What’s the Purpose

Since the Clean Air Act allowed the EPA to test vehicle emissions, the smog check has become a requirement for most vehicle inspections. For many states, driver’s will not be able to register their vehicle until they pass this test. It started in 1990 when the EPA started looking for ways to combat the dangerous effects of air pollution. With the test in place, they were able to control the harmful gases being released into the atmosphere from our vehicles.

Out of the 50 states in the U.S., only California is allowed to implement it’s own emissions standards. Every other state must follow the federal standards, or they can choose to follow California’s standards. One thing to note is that the California emissions standards tend to be some of the tougher standards in the nation.

Requirements

In California, certain counties may be exempt from the smog and emissions test. Along with those counties, a specific list of makes and models are also exempt from the test:

  • Gas Powered Vehicles (1975 and older)

  • Natural Gas Powered Vehicles that weigh over 14,000 lbs

  • Diesel Powered Vehicles (1997 or older OR gross weight rating of 14,000 lbs

  • Electric Vehicles

  • Motorcycles

If you do need to take the test, please have these following items present with you:

  • Driver’s license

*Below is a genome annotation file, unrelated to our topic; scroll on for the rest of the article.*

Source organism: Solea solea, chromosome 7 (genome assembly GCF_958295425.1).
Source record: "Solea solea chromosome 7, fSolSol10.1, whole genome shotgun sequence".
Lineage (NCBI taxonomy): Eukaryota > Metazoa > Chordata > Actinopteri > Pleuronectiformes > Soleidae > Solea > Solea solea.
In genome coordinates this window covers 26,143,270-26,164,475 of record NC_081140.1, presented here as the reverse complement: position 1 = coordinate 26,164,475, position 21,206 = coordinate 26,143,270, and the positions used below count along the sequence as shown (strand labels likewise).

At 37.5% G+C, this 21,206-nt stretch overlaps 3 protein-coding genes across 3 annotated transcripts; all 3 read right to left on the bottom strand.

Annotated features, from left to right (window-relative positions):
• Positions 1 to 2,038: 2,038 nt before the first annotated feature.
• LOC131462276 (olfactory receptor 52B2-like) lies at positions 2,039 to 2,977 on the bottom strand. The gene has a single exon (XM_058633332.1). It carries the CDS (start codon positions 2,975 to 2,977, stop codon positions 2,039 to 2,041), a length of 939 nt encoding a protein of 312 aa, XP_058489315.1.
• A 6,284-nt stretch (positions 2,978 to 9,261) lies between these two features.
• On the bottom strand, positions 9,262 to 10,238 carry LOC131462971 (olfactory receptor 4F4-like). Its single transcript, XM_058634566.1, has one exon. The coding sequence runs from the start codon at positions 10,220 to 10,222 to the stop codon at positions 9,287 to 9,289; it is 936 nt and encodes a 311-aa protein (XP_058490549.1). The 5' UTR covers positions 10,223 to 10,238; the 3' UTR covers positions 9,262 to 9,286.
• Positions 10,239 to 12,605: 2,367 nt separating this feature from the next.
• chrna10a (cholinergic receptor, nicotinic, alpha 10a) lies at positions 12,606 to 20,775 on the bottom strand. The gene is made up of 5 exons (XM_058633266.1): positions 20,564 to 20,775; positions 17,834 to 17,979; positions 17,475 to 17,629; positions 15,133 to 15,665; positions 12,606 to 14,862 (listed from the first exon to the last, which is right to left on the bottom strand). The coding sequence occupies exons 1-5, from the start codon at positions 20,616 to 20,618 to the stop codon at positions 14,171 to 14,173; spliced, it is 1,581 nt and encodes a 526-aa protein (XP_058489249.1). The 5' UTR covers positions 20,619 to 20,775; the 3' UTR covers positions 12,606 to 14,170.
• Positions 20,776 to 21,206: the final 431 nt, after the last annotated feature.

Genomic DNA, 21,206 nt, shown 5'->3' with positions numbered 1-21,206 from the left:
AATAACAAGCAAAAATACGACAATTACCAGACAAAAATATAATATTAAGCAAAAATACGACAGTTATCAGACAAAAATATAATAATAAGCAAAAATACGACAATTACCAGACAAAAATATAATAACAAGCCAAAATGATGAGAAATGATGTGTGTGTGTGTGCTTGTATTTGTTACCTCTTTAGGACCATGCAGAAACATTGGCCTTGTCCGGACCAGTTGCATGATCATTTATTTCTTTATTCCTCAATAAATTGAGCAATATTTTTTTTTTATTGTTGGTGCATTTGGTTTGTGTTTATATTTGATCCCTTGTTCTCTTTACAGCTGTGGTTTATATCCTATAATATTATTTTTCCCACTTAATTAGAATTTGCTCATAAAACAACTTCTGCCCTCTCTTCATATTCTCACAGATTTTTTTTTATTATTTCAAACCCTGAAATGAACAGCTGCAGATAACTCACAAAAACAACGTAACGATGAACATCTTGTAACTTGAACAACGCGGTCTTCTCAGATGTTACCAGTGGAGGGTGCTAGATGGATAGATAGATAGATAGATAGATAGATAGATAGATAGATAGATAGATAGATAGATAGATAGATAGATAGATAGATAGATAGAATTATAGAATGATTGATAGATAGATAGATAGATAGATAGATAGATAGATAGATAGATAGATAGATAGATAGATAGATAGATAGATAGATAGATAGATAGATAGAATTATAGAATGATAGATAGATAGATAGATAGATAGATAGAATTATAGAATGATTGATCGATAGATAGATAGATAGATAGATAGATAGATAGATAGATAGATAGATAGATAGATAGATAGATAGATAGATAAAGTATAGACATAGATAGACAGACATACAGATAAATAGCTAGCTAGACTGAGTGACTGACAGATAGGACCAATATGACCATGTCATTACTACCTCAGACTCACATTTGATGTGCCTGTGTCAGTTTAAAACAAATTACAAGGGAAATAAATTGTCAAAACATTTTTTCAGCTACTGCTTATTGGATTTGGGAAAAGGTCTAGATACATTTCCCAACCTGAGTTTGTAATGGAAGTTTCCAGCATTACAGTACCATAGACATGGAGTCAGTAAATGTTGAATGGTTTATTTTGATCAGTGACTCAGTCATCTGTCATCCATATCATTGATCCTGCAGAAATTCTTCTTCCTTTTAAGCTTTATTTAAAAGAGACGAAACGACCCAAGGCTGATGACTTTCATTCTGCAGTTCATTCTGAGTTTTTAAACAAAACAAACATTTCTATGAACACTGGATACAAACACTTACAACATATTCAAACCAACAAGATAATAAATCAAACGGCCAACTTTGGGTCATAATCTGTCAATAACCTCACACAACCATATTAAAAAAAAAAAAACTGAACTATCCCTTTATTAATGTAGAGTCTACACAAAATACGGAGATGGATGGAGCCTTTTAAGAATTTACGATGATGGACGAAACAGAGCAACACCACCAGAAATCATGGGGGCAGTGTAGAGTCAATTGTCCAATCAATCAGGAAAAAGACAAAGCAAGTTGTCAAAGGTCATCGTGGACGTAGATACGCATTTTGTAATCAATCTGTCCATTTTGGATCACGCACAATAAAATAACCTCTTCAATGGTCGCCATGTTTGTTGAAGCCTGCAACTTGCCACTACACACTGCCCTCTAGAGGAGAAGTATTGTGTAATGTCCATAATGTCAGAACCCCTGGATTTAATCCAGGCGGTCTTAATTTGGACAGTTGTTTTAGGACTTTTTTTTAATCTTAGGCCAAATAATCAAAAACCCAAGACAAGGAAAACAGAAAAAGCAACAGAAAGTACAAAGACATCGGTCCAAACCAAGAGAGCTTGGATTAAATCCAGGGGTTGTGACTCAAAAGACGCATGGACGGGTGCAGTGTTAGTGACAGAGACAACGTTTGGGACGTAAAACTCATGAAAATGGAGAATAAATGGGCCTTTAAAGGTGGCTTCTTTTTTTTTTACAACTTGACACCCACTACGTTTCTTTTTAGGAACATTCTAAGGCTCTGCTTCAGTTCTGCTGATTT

• Proof of insurance

  • Title

  • Registration

Once you have those items in hand, you can then head over to a station. California has four stations that’ll help you with the test in one of three ways. They’ll either provide the test, provide the repairs needed to pass the test, or they’ll provide both services. Please make sure you visit the station that best fits your situation.*

*For “gross polluters,” they will be asked to visit a STAR Station

What to Expect

Once you visit a station, they will place your vehicle through the test. If you pass, you’ll be able to officially register your vehicle and you will not have to take the test again for another two years. If you fail, you’ll be given a list of repairs needed in order for you to pass and you’ll need to take the test again. In order to drive your vehicle after a failed test, you must request a 60-day temporary operating permit (TOP) from the DMV.

Depending on the status of your vehicle, you may be qualified for the Consumer Assistance Program (CAP). This program provides financial assistance for drivers that need an emissions-related repair. Depending on the severity of your vehicle, you may be even paid to retire the vehicle from service. For more info, please visit the CAP Requirements page.

For a complete list of all the requirements needed to pass the inspection, please visit the DMV’s California Smog Check page.